Jun 15, 2017

Although Resilience Project took shape after my rebellion against standard issue hospital socks, it stemmed from something larger, something much closer to my heart than a pair of socks. Every family has baggage and mine is no exception. Beyond my mother’s battle with breast cancer. Beyond my parents’ divorce. Beyond my father’s recovery from a crippling drug addiction. Beyond my sister’s late diagnosis of Type 1 diabetes, there is one story of resilience that has been perhaps the most formative experience of my life.

Ten years ago, after uncharacteristically beating my brother Eric, who is three years to my senior, in a game of pool, I went upstairs to find an empty bottle of antidepressant medication. Waiting on edge while my mom rushed home to take him to the ER, I remember struggling to understand why my brother, my own flesh and blood, would ever want to take his own life.  He had been diagnosed with depression and psychosis, but I didn’t understand what that meant. To me, it felt like he was in a funk and should snap out of it; mental illness was too intangible for my thirteen-year-old brain. However, that changed when I visited him at the psychiatric hospital. Imagine walking onto a hospital floor of psychiatric patients around your age—some being physically restrained as they scream obscenities at hospital staff, some looking like overmedicated zombies, and imagine one of those patients being your brother. Imagine listening to him swear at your mother, insisting that she was not his real mom. This was the same brother with whom I had shared so many skinned knees, the same brother who had saved me as a toddler from walking into the street unaccompanied, and yet here he was, denying any affiliation with my family.

Gradually, the hospitalizations became less frequent as Eric worked through regular therapy sessions and found the medication that worked best for him. This was not a linear process, as many more painful experiences came before there was relief for Eric and our family. Now, 10 years later, Eric has earned a master’s degree in social work from Fordham University and is using his personal experience battling mental illness to help others. Once a teenager unable to separate reality from the permanent nightmare living inside his head, Eric has become a force for good in a world stigmatizing mental health.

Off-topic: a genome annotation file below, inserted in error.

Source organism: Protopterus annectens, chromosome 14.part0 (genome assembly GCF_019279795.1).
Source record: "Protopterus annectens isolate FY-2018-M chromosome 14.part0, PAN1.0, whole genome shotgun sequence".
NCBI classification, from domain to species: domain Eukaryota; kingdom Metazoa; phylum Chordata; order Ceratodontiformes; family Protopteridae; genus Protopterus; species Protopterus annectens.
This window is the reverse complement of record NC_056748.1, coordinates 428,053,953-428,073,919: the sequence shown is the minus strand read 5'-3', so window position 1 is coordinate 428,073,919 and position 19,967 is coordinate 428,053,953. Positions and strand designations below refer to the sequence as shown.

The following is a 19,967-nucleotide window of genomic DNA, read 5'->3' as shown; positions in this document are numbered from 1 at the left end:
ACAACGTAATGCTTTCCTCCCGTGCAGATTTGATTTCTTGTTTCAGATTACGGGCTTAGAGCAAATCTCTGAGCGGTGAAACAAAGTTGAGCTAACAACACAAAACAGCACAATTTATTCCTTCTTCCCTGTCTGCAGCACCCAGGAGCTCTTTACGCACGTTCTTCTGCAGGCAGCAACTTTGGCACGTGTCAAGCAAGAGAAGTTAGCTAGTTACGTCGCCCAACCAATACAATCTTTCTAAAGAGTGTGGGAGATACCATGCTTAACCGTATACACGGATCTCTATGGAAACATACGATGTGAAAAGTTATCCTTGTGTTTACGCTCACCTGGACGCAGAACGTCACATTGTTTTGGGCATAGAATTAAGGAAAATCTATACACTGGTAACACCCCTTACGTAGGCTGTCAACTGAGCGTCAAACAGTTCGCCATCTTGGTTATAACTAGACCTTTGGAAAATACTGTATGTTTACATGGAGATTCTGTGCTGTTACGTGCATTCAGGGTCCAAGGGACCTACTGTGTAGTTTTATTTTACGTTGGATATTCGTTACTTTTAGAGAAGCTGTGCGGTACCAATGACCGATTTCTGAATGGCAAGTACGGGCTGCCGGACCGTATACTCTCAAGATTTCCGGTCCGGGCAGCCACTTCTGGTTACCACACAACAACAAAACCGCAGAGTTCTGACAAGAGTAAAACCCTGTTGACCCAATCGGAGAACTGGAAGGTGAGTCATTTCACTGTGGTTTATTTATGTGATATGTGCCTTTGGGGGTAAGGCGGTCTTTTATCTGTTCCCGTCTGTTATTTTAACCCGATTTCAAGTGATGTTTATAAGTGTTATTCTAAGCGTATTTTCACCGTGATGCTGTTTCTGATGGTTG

Eric’s experience demonstrated that adversity takes many forms, and in some cases, it can literally be inside your head attacking from within. When my oncologist called me on that fateful Friday of October 8th, 2015, and described the significance of my PET scan showing continued growth of the lymphoma clusters in my chest, I was no less scared than any twenty-one-year-old, but overtime, I learned to cope because Eric had given me a mental model of changing from within. In his book Man’s Search for Meaning, Victor Frankl, a Holocaust survivor and psychiatrist, writes, “When we are no longer able to change a situation, we are challenged to change ourselves.” Resilience isn’t simply about perseverance, it’s about adaptability. Resilience Project isn’t about socks. It’s not about cancer. In my freshman year computer science class, the professor, Dr. Paúl Pauca, told us the following when talking about his handicapped child, “Years ago I made the conscious decision to count up on the things that he can do, and not down on the things he can’t.”

That child is Victor Pauca and he’s our first non-cancer patient. Resilience takes many forms.